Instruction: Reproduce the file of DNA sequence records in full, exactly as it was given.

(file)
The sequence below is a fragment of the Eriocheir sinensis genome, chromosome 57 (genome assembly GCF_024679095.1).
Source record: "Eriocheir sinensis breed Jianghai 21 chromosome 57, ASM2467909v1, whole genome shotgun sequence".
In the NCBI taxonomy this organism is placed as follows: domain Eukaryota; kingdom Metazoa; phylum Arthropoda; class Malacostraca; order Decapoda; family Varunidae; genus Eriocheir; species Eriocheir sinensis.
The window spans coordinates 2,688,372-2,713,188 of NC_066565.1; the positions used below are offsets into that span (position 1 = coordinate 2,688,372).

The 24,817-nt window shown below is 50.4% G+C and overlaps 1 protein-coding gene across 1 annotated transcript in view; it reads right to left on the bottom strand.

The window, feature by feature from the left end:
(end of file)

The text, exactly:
The sequence below is a fragment of the Eriocheir sinensis genome, chromosome 57 (genome assembly GCF_024679095.1).
Source record: "Eriocheir sinensis breed Jianghai 21 chromosome 57, ASM2467909v1, whole genome shotgun sequence".
In the NCBI taxonomy this organism is placed as follows: domain Eukaryota; kingdom Metazoa; phylum Arthropoda; class Malacostraca; order Decapoda; family Varunidae; genus Eriocheir; species Eriocheir sinensis.
The window spans coordinates 2,688,372-2,713,188 of NC_066565.1; the positions used below are offsets into that span (position 1 = coordinate 2,688,372).

The 24,817-nt window shown below is 50.4% G+C and overlaps 1 protein-coding gene across 1 annotated transcript in view; it reads right to left on the bottom strand.

The window, feature by feature from the left end: